Tagish woman appeals to Global Affairs to get her out of Turkey, complete sentence in Canada

Charman Smith was sentenced for drug trafficking in 2016.

Charman Smith of Yukon is serving a prison sentence in Turkey. Photo: APTN

A Tagish woman is seeking to serve the rest of her Turkish prison sentence for drug trafficking at home in Canada.

Charman Smith, a member of the Carcross/Tagish First Nation in the Yukon, appealed to the Trudeau government Wednesday to bring her home on humanitarian grounds.

In a virtual news conference alongside Congress of Aboriginal Peoples (CAP) national vice-chief Kim Beaudin, Smith fought back tears as she outlined her dire economic and medical concerns.

“I have a (mucous) retention cyst in my brain,” she said in a halting voice, “that could be fatal.”

Beaudin, whose organization represents Métis, status and non-status Indians, and southern Inuit Indigenous people living off-reserve, said the situation was urgent.

“She has a myriad of problems with respect to health and the justice system,” he said. “What we’re trying to do is to get her home.”

Smith, who said she was an unknowing drug mule, was sentenced to nine years and two months in 2016 for trafficking khat.

She said she was unaware the stimulant was in her suitcase when she transferred planes in Turkey from Kenya on her way to Canada.

“I still don’t understand what kind of drugs I was carrying,” she said.

“I was carrying drugs in my luggage and I was in the lineup to get aboard my plane. And they had pulled me out of the lineup. And they held me for five hours at the airport.”

Khat is a stimulant drug commonly used by chewing. Photo: APTN file

Smith has served five years behind bars but was released in 2020 to a form of house arrest after she said the Turkish government freed a number of female prisoners due to COVID-19 concerns.

She said the Canadian government lent her money to rent a modest apartment, buy food and the medication she needs to treat her epilepsy.

But in May the government stopped sending the $300 per month and asked her to repay the loan.

“I was no longer going to have a place to stay,” she said, her voice breaking. “I was no longer going to have food or my medicine.

“My medication is the most important because I’m an epileptic and if I do not have my medication I can go into multiple seizures.”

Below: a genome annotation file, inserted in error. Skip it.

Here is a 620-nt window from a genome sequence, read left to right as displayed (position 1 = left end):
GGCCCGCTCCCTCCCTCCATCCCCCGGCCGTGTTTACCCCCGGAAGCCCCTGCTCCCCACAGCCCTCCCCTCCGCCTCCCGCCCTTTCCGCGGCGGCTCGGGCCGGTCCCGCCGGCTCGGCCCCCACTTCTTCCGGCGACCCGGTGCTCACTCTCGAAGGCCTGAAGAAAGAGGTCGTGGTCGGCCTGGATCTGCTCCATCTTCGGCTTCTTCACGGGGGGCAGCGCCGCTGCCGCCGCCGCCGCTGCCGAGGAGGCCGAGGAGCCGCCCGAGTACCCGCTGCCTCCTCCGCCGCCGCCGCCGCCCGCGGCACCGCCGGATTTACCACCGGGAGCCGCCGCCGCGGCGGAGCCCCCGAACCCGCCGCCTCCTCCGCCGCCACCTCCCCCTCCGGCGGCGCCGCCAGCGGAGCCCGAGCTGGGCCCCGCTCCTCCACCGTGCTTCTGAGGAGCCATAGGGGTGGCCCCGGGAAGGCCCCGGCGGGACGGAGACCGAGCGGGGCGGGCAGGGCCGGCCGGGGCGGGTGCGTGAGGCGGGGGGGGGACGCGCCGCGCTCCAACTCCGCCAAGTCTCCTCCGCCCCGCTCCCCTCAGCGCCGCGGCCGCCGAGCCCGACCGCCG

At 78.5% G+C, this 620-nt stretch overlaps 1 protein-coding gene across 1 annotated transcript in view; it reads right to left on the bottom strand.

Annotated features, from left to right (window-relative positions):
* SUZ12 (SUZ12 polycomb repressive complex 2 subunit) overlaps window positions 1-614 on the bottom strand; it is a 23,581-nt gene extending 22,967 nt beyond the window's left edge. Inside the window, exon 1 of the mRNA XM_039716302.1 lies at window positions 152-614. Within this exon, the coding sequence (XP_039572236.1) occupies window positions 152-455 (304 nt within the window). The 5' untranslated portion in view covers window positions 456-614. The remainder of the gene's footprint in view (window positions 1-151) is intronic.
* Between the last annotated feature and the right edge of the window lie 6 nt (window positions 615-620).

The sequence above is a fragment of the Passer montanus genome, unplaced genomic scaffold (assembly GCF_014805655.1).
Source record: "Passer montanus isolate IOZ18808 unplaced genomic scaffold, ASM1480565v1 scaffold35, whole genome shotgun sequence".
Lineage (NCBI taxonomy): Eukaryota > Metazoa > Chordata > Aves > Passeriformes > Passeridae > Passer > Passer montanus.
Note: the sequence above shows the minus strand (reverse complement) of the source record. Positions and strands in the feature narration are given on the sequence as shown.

Beaudin said CAP sent Smith money to cover her June rent and would be establishing a fundraiser.

He said Canada had a duty to look after a First Nations woman.

“As Indigenous people in Canada, we’re rights holders. We’re a sovereign people. We’re sovereign nations and those should apply no matter where we go.”

Without her medication, Smith said her body can’t warn her about a potentially dangerous seizure coming on.

“When I found out I wasn’t going to be getting anymore help I didn’t know what to do. Like it blows my mind. They said there was nothing more they can do for me.”

Charman Smith looks down during a virtual news conference. Photo: APTN

Smith said she is unable to work to repay the loan or buy medication because of her prisoner status and lack of legal documentation.

Even her passport has expired, she added, noting authorities at the Turkish women’s prison and Canadian consulate have washed their hands of her.

“It’s really hard because after I received those two messages I had five seizures in less than 24 hours,” she said of the stress the bad news caused.

Further complicating the situation is the recent diagnosis of the cyst, she said.

“I’m a Canadian citizen. I’m supposed to be able to have somebody to turn to for help.”

Beaudin blasted the Canadian government for dropping “the ball on this. They have not even considered a transfer to bring her home,” he said from Ottawa.

“Her band has abandoned her – her First Nations band. The Canadian government consulate in Turkey has abandoned her. They’ve really left her on her own and it’s very disturbing.”

Beaudin said Smith was at risk of becoming homeless in Turkey.

He called on Global Affairs Minister Marc Garneau to exercise Canada’s prisoner transfer agreement with Turkey and bring Smith home.

“It shouldn’t matter whether we, as Indigenous people, are in a foreign country,” Beaudin said. “We still need help if something happens.”

Prisoner transfer

Smith said she applied for the prisoner transfer two years ago and was still waiting. She doesn’t know why the Canadian government eliminated its funding.

Smith noted her First Nation gave her $1,000 US a few years ago and told her not to ask for anymore help.

The band declined to comment Wednesday but said it may have something to say in the future.

Global Affairs said it was aware a Canadian citizen it did not name was on temporary release while serving a sentence in Turkey.

It said its consular officials were providing “ongoing consular assistance to the citizen since their initial detention and throughout their temporary release.”

But it couldn’t say anything more due to privacy regulations.

Beaudin called the whole thing sad.

He said Smith didn’t feel safe in Turkey and was seriously ill.

He said it was wrong for the Trudeau government to commit to protecting Indigenous women at home and neglect them when they’re in trouble abroad.

“They gave her two weeks notice and said, ‘You’re out on the street’,” he said of Canada.

“It’s like Charman doesn’t exist. They’re trying to erase her.”

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